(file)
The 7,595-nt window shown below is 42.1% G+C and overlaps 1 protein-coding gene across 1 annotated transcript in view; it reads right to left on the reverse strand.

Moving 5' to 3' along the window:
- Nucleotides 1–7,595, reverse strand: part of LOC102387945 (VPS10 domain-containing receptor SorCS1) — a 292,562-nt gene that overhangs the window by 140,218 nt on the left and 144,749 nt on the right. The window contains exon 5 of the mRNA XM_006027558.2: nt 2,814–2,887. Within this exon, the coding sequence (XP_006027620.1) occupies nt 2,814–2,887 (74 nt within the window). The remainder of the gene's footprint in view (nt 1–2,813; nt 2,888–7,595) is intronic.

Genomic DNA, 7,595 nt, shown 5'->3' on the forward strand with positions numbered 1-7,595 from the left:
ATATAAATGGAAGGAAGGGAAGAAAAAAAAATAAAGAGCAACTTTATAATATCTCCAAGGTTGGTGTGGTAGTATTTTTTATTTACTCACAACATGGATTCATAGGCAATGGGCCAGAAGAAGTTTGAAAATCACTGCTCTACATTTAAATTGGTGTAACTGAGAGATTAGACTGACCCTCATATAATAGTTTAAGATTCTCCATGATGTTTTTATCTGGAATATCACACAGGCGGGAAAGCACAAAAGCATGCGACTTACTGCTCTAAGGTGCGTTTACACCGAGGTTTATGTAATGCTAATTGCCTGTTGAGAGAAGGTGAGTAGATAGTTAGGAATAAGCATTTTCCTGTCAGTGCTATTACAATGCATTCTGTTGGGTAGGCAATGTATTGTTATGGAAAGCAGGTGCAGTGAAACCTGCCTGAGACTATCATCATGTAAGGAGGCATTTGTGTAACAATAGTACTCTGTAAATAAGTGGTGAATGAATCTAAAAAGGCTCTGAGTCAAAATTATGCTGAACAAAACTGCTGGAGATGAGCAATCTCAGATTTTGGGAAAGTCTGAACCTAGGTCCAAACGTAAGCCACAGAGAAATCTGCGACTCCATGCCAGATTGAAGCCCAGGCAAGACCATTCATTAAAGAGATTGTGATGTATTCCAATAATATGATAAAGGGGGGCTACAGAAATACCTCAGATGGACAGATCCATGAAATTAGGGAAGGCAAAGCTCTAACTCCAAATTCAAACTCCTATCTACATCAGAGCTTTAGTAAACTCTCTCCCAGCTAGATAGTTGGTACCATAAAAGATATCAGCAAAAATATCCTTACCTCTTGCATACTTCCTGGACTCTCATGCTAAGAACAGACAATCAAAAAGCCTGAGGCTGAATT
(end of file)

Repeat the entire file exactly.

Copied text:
The 7,595-nt window shown below is 42.1% G+C and overlaps 1 protein-coding gene across 1 annotated transcript in view; it reads right to left on the reverse strand.

Moving 5' to 3' along the window:
- Nucleotides 1–7,595, reverse strand: part of LOC102387945 (VPS10 domain-containing receptor SorCS1) — a 292,562-nt gene that overhangs the window by 140,218 nt on the left and 144,749 nt on the right. The window contains exon 5 of the mRNA XM_006027558.2: nt 2,814–2,887. Within this exon, the coding sequence (XP_006027620.1) occupies nt 2,814–2,887 (74 nt within the window). The remainder of the gene's footprint in view (nt 1–2,813; nt 2,888–7,595) is intronic.

Genomic DNA, 7,595 nt, shown 5'->3' on the forward strand with positions numbered 1-7,595 from the left:
ATATAAATGGAAGGAAGGGAAGAAAAAAAAATAAAGAGCAACTTTATAATATCTCCAAGGTTGGTGTGGTAGTATTTTTTATTTACTCACAACATGGATTCATAGGCAATGGGCCAGAAGAAGTTTGAAAATCACTGCTCTACATTTAAATTGGTGTAACTGAGAGATTAGACTGACCCTCATATAATAGTTTAAGATTCTCCATGATGTTTTTATCTGGAATATCACACAGGCGGGAAAGCACAAAAGCATGCGACTTACTGCTCTAAGGTGCGTTTACACCGAGGTTTATGTAATGCTAATTGCCTGTTGAGAGAAGGTGAGTAGATAGTTAGGAATAAGCATTTTCCTGTCAGTGCTATTACAATGCATTCTGTTGGGTAGGCAATGTATTGTTATGGAAAGCAGGTGCAGTGAAACCTGCCTGAGACTATCATCATGTAAGGAGGCATTTGTGTAACAATAGTACTCTGTAAATAAGTGGTGAATGAATCTAAAAAGGCTCTGAGTCAAAATTATGCTGAACAAAACTGCTGGAGATGAGCAATCTCAGATTTTGGGAAAGTCTGAACCTAGGTCCAAACGTAAGCCACAGAGAAATCTGCGACTCCATGCCAGATTGAAGCCCAGGCAAGACCATTCATTAAAGAGATTGTGATGTATTCCAATAATATGATAAAGGGGGGCTACAGAAATACCTCAGATGGACAGATCCATGAAATTAGGGAAGGCAAAGCTCTAACTCCAAATTCAAACTCCTATCTACATCAGAGCTTTAGTAAACTCTCTCCCAGCTAGATAGTTGGTACCATAAAAGATATCAGCAAAAATATCCTTACCTCTTGCATACTTCCTGGACTCTCATGCTAAGAACAGACAATCAAAAAGCCTGAGGCTGAATT